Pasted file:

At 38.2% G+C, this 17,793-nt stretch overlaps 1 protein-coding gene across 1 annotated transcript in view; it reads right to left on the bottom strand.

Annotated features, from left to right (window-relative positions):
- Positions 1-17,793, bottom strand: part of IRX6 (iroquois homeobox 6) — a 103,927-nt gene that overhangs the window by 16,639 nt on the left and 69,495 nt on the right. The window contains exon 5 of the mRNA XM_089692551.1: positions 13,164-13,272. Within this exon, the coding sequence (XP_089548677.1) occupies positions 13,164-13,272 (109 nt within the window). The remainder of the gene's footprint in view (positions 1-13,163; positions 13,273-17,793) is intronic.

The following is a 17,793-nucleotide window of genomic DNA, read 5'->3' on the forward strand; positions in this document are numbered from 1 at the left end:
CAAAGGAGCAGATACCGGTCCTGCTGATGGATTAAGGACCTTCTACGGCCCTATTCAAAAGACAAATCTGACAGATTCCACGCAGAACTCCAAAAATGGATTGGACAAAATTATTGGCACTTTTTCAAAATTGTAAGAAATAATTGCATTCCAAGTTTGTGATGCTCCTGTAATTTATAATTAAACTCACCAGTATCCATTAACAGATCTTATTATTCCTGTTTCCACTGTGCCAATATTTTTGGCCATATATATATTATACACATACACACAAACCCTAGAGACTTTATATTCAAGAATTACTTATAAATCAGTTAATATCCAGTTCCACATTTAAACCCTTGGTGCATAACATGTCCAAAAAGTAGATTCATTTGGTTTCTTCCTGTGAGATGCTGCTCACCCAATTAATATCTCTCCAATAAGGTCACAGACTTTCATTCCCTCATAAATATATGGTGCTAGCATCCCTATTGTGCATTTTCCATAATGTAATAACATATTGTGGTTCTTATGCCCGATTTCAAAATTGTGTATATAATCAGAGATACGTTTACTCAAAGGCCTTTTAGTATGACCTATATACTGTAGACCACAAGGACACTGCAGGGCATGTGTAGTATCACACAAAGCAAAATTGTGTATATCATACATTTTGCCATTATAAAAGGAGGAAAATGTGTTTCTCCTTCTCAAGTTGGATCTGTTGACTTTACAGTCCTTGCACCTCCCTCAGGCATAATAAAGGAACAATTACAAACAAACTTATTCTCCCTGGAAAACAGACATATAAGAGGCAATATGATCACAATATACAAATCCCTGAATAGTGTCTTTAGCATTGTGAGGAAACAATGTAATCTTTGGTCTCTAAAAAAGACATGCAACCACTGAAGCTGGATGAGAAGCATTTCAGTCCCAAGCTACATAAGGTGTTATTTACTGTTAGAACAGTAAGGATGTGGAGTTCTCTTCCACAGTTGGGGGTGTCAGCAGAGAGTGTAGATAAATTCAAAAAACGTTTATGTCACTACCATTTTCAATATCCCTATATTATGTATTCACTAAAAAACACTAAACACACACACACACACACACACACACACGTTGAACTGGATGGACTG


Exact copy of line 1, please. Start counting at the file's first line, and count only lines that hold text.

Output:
At 38.2% G+C, this 17,793-nt stretch overlaps 1 protein-coding gene across 1 annotated transcript in view; it reads right to left on the bottom strand.